AUSTIN (KXAN) — Capital Metro President and CEO Randy Clarke is leaving Austin for Washington, D.C. to lead the Washington Metropolitan Area Transit Authority, CapMetro officials said Tuesday.
Clarke will take on the role of general manager and CEO at WMATA later this summer with an annual salary of $485,000, according to WMATA. The agreement is for five years.
WMATA said its board of directors chose Clarke after “an exhaustive nationwide search.” The agency’s current general manager and CEO plans to retire June 30.
“All along my desire has been to see more communities served through providing better access to high-quality transit, and it’s been an honor to have served the people of Austin and Central Texas,” Clarke said in a press release Tuesday. “I want to thank the incredible staff at CapMetro, our board members, customers, community stakeholders and partners for your support and friendship for the four-plus years that I’ve called Austin my home. This place and you all will be always near to my heart.”
Clarke has been president and CEO of CapMetro since March 2018 and helped to get Project Connect, Austin’s plan to bring a light rail network to the city, in front of voters. Before coming to Austin, Clarke worked at the Massachusetts Bay Transportation Authority.
CapMetro said its board members will meet this month to discuss how to transition its leadership.
“The fact that we’re about ready to build out Project Connect, and he was intimately familiar with all of the details behind that and how we got to where we are today — it’s going to be a loss for Austin,” John Langmore — who is currently on Project Connect’s finance and risk committee — said Tuesday.
Langmore was on CapMetro’s board back in 2010 when CapMetro hired Clarke’s predecessor, Linda Watson.
“It was a pretty exhaustive process. We hired an executive search firm, to put the word out across the country,” he explained, recalling the search took about six to eight months.
He explained hiring executives for the public sector is complicated.
“Frequently, they’re doing well in their existing job. And they don’t want the word to get out that they’re contemplating another job. So it’s a very — it’s a very delicate dance,” Langmore said.
“If you put three names forward to the public, then two of those aren’t going to get the job, and yet the word is out that they’re looking. So it’s a very difficult task to strike that balance between being transparent locally, and not jeopardizing the job of someone that’s doing well in their current position,” he continued.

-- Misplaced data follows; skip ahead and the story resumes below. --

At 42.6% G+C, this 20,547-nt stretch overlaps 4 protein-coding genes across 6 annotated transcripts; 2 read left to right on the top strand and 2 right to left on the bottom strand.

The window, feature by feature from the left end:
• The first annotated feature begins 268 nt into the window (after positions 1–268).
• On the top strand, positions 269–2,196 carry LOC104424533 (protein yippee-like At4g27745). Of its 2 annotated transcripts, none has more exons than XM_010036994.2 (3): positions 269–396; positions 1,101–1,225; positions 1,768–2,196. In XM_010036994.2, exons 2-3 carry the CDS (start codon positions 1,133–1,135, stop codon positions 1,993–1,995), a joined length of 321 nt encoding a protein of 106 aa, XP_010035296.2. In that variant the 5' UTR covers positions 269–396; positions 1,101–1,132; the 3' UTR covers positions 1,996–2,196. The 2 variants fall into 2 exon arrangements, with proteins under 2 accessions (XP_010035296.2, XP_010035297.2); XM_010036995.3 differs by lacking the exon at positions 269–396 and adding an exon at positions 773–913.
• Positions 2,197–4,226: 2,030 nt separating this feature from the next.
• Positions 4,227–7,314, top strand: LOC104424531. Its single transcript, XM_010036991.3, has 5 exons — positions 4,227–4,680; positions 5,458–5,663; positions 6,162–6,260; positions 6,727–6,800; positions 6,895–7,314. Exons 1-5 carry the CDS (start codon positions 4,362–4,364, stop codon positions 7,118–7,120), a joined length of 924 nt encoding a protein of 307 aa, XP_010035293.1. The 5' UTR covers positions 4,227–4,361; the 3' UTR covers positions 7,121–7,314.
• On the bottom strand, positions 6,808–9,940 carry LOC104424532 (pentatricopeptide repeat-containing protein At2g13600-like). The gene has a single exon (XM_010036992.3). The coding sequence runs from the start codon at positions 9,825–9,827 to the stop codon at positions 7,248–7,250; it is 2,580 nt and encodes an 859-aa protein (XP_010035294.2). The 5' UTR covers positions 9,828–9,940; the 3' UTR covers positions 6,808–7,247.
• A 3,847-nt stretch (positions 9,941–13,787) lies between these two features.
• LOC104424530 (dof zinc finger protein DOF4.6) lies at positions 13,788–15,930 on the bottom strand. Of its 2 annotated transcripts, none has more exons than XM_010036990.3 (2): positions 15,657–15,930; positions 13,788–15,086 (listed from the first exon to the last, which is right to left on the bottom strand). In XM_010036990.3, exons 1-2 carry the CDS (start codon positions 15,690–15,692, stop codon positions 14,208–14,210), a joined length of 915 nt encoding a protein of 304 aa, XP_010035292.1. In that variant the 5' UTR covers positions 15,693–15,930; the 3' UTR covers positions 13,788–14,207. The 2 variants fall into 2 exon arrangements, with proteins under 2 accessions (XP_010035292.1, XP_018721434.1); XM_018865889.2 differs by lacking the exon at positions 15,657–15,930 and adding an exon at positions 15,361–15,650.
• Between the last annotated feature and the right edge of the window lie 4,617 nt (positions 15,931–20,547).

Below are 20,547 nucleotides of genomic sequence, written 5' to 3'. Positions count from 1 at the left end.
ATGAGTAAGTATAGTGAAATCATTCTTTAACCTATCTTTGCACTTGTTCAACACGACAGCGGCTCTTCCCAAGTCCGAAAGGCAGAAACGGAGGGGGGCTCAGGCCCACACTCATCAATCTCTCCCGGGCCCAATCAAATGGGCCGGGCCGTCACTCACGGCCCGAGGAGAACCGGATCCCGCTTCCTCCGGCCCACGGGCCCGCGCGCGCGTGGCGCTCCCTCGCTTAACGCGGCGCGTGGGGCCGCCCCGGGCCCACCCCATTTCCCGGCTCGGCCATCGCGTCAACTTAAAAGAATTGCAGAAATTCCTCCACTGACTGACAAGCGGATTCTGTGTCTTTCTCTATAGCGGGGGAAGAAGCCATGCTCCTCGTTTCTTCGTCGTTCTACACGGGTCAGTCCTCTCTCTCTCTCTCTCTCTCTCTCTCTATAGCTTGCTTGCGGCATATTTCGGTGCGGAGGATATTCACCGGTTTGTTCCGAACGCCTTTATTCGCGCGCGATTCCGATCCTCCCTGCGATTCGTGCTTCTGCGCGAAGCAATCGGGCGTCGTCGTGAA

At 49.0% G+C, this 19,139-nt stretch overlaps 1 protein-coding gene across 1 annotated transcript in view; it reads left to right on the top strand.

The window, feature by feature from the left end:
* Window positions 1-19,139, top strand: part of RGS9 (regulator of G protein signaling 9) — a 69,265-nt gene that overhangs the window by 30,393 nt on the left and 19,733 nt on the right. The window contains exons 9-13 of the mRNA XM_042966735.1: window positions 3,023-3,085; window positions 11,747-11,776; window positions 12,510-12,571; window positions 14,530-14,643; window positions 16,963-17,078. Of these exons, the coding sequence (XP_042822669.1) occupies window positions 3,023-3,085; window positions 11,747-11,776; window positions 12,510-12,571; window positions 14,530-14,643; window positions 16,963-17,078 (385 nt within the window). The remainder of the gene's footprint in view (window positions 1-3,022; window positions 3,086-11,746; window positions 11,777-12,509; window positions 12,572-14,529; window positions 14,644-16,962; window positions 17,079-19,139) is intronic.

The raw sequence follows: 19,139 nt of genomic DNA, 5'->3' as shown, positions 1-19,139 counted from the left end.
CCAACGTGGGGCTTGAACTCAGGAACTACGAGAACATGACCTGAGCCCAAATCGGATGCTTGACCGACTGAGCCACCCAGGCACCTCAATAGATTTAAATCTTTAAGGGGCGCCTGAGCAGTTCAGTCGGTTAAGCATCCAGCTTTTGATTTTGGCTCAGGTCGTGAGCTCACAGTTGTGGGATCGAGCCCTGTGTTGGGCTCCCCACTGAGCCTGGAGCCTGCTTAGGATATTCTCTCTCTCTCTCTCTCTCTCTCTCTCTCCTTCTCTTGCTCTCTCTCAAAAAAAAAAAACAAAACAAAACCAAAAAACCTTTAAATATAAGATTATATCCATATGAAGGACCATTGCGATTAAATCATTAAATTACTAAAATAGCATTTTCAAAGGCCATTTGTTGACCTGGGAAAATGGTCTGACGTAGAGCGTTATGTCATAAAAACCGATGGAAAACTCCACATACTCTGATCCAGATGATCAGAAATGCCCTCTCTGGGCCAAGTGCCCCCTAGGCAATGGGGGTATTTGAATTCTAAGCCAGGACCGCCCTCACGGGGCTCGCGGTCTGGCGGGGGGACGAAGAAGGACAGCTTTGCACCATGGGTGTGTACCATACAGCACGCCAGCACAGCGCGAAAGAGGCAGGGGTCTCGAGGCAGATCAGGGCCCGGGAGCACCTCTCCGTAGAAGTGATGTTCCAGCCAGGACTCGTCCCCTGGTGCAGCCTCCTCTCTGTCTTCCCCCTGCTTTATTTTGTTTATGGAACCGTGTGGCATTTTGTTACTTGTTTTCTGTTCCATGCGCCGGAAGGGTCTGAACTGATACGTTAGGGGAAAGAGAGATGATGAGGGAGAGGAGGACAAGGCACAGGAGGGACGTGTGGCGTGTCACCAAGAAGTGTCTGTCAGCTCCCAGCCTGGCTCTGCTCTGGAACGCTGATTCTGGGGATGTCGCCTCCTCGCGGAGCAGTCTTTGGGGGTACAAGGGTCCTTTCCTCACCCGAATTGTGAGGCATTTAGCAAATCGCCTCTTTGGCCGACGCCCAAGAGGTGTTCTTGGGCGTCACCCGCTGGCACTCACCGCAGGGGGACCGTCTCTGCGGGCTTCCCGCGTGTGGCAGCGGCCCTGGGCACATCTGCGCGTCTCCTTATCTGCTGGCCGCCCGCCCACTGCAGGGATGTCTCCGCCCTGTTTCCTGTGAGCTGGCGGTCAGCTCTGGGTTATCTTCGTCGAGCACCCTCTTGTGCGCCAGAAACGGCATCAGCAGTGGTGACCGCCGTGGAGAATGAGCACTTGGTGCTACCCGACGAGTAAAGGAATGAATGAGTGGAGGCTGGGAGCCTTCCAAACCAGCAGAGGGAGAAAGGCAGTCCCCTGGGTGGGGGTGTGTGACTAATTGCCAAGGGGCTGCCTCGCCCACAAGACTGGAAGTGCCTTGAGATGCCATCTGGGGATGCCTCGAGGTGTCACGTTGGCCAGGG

Langmore said it’s too soon to tell if this will impact Project Connect’s timeline.
“It’s hard to say whether or not this will slow Project Connect down in terms of its implementation. I would think they have a very good staff below the CEO,” Langmore said. “The longer that takes, the more it will have the potential to impact the schedule of Project Connect, which is something Austin can ill afford.”
Travis County Commissioner Jeff Travillion, who is on CapMetro’s board, said Clarke’s departure will not impact the project’s rollout.
“I don’t anticipate any delays. Because as we said before, we have got a team in place,” Travillion said, pointing to positions below Clarke who have years of experience.
“When you look at our chief operating officer, Dottie Watkins has worked her way up through the organization, and in many ways, has become the face of the organization,” Travillion continued. “I think that the operations are in very good hands. We have brought in an operating officer from Houston, we have brought in a vice president of safety from another large transit organization.”
He said when looking for the next candidate, the board will want someone who has operated in an organization similar to CapMetro’s size and function.
“We will certainly look far and wide because that’s what you should do. But we want to make sure that we have the type of person who understands this community and its complexities, the historical complexities, the complexities that come with a region that doubles its population in 12 years instead of 20,” Travillion said.
He said there’s not yet a timeline on when a new candidate will be hired.
Austin Mayor Steve Adler also weighed in on Clarke’s departure Tuesday.
“I’m excited for the opportunity that he has. I think it’s where he’s going to be missed here. He did a really good job and helping to lead us to this point,” Adler said.
He also said he believes Project Connect’s implementation could be a potential attraction for top talent, in addition to the city’s growth itself.
“It’s just the golden age for mobility. We’re doubling the size of our airport, now underway. I-35 has been approved adding four lanes to in each direction,” Adler said. “The transit system is growing and has a great brand in the city. And then on top of all of that, we’re going to be building out a $10 billion public mass transit system that goes underground downtown. This is an exciting place to be.”